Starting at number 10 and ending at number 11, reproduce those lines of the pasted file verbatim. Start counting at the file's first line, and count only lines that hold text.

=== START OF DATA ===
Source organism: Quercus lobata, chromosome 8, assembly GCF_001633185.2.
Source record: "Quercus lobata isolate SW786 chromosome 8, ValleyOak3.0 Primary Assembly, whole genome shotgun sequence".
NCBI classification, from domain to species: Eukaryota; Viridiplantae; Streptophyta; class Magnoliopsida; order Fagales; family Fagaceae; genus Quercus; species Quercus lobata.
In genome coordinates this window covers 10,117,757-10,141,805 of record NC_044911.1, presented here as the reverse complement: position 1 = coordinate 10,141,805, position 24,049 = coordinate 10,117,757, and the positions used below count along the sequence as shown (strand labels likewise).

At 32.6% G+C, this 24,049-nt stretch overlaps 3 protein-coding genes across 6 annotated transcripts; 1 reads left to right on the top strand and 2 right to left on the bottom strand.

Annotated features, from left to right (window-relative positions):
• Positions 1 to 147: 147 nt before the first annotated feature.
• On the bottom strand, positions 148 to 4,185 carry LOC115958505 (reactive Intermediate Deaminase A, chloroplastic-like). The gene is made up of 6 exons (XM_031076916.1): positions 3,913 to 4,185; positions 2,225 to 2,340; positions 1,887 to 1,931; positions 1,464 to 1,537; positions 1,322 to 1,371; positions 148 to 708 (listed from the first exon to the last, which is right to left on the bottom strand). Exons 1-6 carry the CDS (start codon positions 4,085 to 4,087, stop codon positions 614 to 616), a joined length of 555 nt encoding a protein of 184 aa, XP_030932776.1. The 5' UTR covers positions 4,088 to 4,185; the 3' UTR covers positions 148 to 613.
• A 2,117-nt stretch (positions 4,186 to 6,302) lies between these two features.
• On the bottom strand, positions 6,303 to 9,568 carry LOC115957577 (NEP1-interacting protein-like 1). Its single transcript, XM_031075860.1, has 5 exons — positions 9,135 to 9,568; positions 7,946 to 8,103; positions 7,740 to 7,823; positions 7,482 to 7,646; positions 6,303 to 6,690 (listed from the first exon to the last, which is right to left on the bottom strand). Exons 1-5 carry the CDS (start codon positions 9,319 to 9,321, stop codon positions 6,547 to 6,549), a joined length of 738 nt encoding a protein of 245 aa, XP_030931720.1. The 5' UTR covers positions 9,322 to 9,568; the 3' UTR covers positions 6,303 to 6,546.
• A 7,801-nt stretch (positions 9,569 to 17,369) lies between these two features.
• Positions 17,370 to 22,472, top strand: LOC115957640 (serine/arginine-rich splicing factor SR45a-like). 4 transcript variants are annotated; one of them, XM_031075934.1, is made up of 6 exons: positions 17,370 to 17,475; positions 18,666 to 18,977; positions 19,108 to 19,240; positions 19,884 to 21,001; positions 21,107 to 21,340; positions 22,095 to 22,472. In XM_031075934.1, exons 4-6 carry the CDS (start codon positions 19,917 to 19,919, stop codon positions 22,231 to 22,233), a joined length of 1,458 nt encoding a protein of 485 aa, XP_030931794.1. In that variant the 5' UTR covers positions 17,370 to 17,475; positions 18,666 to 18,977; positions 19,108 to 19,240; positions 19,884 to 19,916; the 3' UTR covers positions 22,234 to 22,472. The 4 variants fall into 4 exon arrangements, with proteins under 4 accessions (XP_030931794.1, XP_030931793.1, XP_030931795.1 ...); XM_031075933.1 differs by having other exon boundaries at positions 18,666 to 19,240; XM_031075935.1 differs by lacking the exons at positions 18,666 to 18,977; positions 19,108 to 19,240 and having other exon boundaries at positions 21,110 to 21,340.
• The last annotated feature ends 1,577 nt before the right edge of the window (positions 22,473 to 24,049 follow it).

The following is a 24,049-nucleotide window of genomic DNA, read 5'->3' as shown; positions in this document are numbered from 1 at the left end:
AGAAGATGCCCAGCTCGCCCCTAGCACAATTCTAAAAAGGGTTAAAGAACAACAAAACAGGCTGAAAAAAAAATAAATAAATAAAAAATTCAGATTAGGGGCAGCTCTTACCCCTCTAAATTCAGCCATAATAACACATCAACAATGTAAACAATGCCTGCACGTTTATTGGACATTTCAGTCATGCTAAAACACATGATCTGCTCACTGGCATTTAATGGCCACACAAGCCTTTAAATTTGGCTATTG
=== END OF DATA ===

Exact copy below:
• On the bottom strand, positions 6,303 to 9,568 carry LOC115957577 (NEP1-interacting protein-like 1). Its single transcript, XM_031075860.1, has 5 exons — positions 9,135 to 9,568; positions 7,946 to 8,103; positions 7,740 to 7,823; positions 7,482 to 7,646; positions 6,303 to 6,690 (listed from the first exon to the last, which is right to left on the bottom strand). Exons 1-5 carry the CDS (start codon positions 9,319 to 9,321, stop codon positions 6,547 to 6,549), a joined length of 738 nt encoding a protein of 245 aa, XP_030931720.1. The 5' UTR covers positions 9,322 to 9,568; the 3' UTR covers positions 6,303 to 6,546.
• A 7,801-nt stretch (positions 9,569 to 17,369) lies between these two features.